“Sister, daughter, sons—and Balbus—,” the old man began, so nervously, that Balbus put in a gentle “Hear, hear!” while Hugh drummed on the table with his fists. This disconcerted the unpractised orator. “Sister—” he began again, then paused a moment, moved the bag to the other side, and went on with a rush, “I mean—this being—a critical occasion—more or less—being the year when one of my sons comes of age—” he paused again in some confusion, having evidently got into the middle of his speech sooner than he intended: but it was too late to go back. “Hear, hear!” cried Balbus. “Quite so,” said the old gentleman, recovering his self-possession a little: “when first I began this annual custom—my friend Balbus will correct me if I am wrong—” (Hugh whispered “with a strap!” but nobody heard him except Lambert, who only frowned and shook his head at him) “—this annual custom of giving each of my sons as many guineas as would represent his age—it was a critical time—so Balbus informed me—as the ages of two of you were together equal to that of the third—so on that occasion I made a speech—” He paused so long that Balbus thought it well to come to the rescue with the words “It was a most—” but the old man checked him with a warning look: “yes, made a speech,” he repeated. “A few years after that, Balbus pointed out—I say pointed out—” (“Hear, hear”! cried Balbus. “Quite so,” said the grateful old man.) “—that it was another critical occasion. The ages of two of you were together double that of the third. So I made another speech—another speech. And now again it’s a critical occasion—so Balbus says—and I am making—” (Here Mad Mathesis pointedly referred to her watch) “all the haste I can!” the old man cried, with wonderful presence of mind. “Indeed, sister, I’m coming to the point now! The number of years that have passed since that first occasion is just two-thirds of the number of guineas I then gave you. Now, my boys, calculate your ages from the data, and you shall have the money!”
“But we know our ages!” cried Hugh.
“Silence, sir!” thundered the old man, rising to his full height (he was exactly five-foot five) in his indignation. “I say you must use the data only! You mustn’t even assume which it is that comes of age!” He clutched the bag as he spoke, and with tottering steps (it was about as much as he could do to carry it) he left the room.
“And you shall have a similar cadeau,” the old lady whispered to her niece, “when you’ve calculated that percentage!” And she followed her brother.
Nothing could exceed the solemnity with which the old couple had risen from the table, and yet was it—was it a grin with which the father turned away from his unhappy sons? Could it be—could it be a wink with which the aunt abandoned her despairing niece? And were those—were those sounds of suppressed chuckling which floated into the room, just before Balbus (who had followed them out) closed the door? Surely not: and yet the butler told the cook—but no, that was merely idle gossip, and I will not repeat it.
The shades of evening granted their unuttered petition, and “closed not o’er” them (for the butler brought in the lamp): the same obliging shades left them a “lonely bark” (the wail of a dog, in the backyard, baying the moon) for “awhile”: but neither “morn, alas,” (nor any other epoch) seemed likely to “restore” them—to that peace of mind which had once been theirs ere ever these problems had swooped upon them, and crushed them with a load of unfathomable mystery!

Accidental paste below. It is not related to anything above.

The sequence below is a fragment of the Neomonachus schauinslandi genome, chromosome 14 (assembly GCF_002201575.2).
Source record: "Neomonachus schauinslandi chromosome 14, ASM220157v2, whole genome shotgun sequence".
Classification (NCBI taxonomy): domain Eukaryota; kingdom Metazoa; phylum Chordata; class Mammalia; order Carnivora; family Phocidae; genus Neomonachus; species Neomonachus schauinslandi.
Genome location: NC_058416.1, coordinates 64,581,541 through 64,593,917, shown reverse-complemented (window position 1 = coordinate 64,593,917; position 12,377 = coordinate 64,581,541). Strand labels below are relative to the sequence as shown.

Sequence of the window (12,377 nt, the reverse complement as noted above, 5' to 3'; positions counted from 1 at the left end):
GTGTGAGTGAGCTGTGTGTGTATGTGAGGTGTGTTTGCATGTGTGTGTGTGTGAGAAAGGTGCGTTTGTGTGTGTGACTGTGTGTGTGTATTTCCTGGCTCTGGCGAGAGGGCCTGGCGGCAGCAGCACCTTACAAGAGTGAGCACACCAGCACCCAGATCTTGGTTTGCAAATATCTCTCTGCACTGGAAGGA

“It’s hardly fair,” muttered Hugh, “to give us such a jumble as this to work out!”
“Fair?” Clara echoed, bitterly. “Well!”
And to all my readers I can but repeat the last words of gentle Clara—
Problem.—“Two travellers spend from 3 o’clock till 9 in walking along a level road, up a hill, and home again: their pace on the level being 4 miles an hour, up hill 3, and down hill 6. Find distance walked: also (within half an hour) time of reaching top of hill.”
Answer.—“24 miles: half-past 6.”
Solution.—A level mile takes ¼ of an hour, up hill ⅓, down hill ⅙. Hence to go and return over the same mile, whether on the level or on the hillside, takes ½ an hour. Hence in 6 hours they went 12 miles out and 12 back. If the 12 miles out had been nearly all level, they would have taken a little over 3 hours; if nearly all up hill, a little under 4. Hence 3½ hours must be within ½ an hour of the time taken in reaching the peak; thus, as they started at 3, they got there within ½ an hour of ½ past 6.
Twenty-seven answers have come in. Of these, 9 are right, 16 partially right, and 2 wrong. The 16 give the distance correctly, but they have failed to grasp the fact that the top of the hill might have been reached at any moment between 6 o’clock and 7.
The two wrong answers are from Gerty Vernon and A Nihilist. The former makes the distance “23 miles,” while her revolutionary companion puts it at “27.” Gerty Vernon says “they had to go 4 miles along the plain, and got to the foot of the hill at 4 o’clock.” They might have done so, I grant; but you have no ground for saying they did so. “It was 7½ miles to the top of the hill, and they reached that at ¼ before 7 o’clock.” Here you go wrong in your arithmetic, and I must, however reluctantly, bid you farewell. 7½ miles, at 3 miles an hour, would not require 2¾ hours. A Nihilist says “Let x denote the whole number of miles; y the number of hours to hilltop; ∴ 3y = number of miles to hilltop, and x−3y = number of miles on the other side.” You bewilder me. The other side of what? “Of the hill,” you say. But then, how did they get home again? However, to accommodate your views we will build a new hostelry at the foot of the hill on the opposite side, and also assume (what I grant you is possible, though it is not necessarily true) that there was no level road at all. Even then you go wrong.